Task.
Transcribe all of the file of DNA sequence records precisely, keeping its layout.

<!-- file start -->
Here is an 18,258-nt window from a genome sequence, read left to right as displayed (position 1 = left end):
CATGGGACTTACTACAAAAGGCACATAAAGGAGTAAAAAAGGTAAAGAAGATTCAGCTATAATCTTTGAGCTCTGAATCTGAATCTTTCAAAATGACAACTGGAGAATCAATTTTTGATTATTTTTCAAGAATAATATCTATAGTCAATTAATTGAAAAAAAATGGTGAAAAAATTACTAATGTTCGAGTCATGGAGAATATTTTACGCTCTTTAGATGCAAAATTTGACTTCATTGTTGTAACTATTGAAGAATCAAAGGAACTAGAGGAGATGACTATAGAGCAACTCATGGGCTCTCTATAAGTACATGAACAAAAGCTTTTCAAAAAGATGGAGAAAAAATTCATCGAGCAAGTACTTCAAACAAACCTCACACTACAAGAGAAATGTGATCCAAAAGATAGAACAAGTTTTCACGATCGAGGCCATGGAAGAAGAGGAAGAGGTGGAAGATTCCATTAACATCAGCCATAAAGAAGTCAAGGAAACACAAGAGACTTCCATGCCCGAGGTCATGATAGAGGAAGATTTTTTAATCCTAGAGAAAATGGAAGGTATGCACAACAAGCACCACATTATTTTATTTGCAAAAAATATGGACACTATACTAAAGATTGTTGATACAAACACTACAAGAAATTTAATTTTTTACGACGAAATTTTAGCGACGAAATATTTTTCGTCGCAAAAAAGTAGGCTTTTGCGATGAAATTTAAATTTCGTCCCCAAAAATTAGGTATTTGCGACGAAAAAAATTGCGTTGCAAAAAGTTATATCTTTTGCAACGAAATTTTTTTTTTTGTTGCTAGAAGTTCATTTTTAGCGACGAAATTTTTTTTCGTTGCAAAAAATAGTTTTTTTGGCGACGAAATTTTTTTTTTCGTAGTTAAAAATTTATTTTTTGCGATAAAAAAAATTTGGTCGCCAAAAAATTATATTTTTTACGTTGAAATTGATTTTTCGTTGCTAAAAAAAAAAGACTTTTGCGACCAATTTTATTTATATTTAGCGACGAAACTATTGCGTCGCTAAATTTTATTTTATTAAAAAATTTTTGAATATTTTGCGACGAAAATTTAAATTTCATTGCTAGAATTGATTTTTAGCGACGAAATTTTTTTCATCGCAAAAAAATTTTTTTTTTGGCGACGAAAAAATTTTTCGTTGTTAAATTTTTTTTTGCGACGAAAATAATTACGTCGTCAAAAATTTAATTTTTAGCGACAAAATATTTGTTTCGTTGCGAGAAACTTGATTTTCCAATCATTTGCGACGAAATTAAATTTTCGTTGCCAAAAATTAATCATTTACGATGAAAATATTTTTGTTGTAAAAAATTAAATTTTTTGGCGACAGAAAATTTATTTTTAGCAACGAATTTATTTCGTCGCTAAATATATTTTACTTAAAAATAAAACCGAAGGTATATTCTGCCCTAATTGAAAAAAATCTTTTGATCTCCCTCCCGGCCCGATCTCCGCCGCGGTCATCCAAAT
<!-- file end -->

Here is an 18,258-nt window from a genome sequence, read left to right as displayed (position 1 = left end):
CATGGGACTTACTACAAAAGGCACATAAAGGAGTAAAAAAGGTAAAGAAGATTCAGCTATAATCTTTGAGCTCTGAATCTGAATCTTTCAAAATGACAACTGGAGAATCAATTTTTGATTATTTTTCAAGAATAATATCTATAGTCAATTAATTGAAAAAAAATGGTGAAAAAATTACTAATGTTCGAGTCATGGAGAATATTTTACGCTCTTTAGATGCAAAATTTGACTTCATTGTTGTAACTATTGAAGAATCAAAGGAACTAGAGGAGATGACTATAGAGCAACTCATGGGCTCTCTATAAGTACATGAACAAAAGCTTTTCAAAAAGATGGAGAAAAAATTCATCGAGCAAGTACTTCAAACAAACCTCACACTACAAGAGAAATGTGATCCAAAAGATAGAACAAGTTTTCACGATCGAGGCCATGGAAGAAGAGGAAGAGGTGGAAGATTCCATTAACATCAGCCATAAAGAAGTCAAGGAAACACAAGAGACTTCCATGCCCGAGGTCATGATAGAGGAAGATTTTTTAATCCTAGAGAAAATGGAAGGTATGCACAACAAGCACCACATTATTTTATTTGCAAAAAATATGGACACTATACTAAAGATTGTTGATACAAACACTACAAGAAATTTAATTTTTTACGACGAAATTTTAGCGACGAAATATTTTTCGTCGCAAAAAAGTAGGCTTTTGCGATGAAATTTAAATTTCGTCCCCAAAAATTAGGTATTTGCGACGAAAAAAATTGCGTTGCAAAAAGTTATATCTTTTGCAACGAAATTTTTTTTTTTGTTGCTAGAAGTTCATTTTTAGCGACGAAATTTTTTTTCGTTGCAAAAAATAGTTTTTTTGGCGACGAAATTTTTTTTTTCGTAGTTAAAAATTTATTTTTTGCGATAAAAAAAATTTGGTCGCCAAAAAATTATATTTTTTACGTTGAAATTGATTTTTCGTTGCTAAAAAAAAAAGACTTTTGCGACCAATTTTATTTATATTTAGCGACGAAACTATTGCGTCGCTAAATTTTATTTTATTAAAAAATTTTTGAATATTTTGCGACGAAAATTTAAATTTCATTGCTAGAATTGATTTTTAGCGACGAAATTTTTTTCATCGCAAAAAAATTTTTTTTTTGGCGACGAAAAAATTTTTCGTTGTTAAATTTTTTTTTGCGACGAAAATAATTACGTCGTCAAAAATTTAATTTTTAGCGACAAAATATTTGTTTCGTTGCGAGAAACTTGATTTTCCAATCATTTGCGACGAAATTAAATTTTCGTTGCCAAAAATTAATCATTTACGATGAAAATATTTTTGTTGTAAAAAATTAAATTTTTTGGCGACAGAAAATTTATTTTTAGCAACGAATTTATTTCGTCGCTAAATATATTTTACTTAAAAATAAAACCGAAGGTATATTCTGCCCTAATTGAAAAAAATCTTTTGATCTCCCTCCCGGCCCGATCTCCGCCGCGGTCATCCAAAT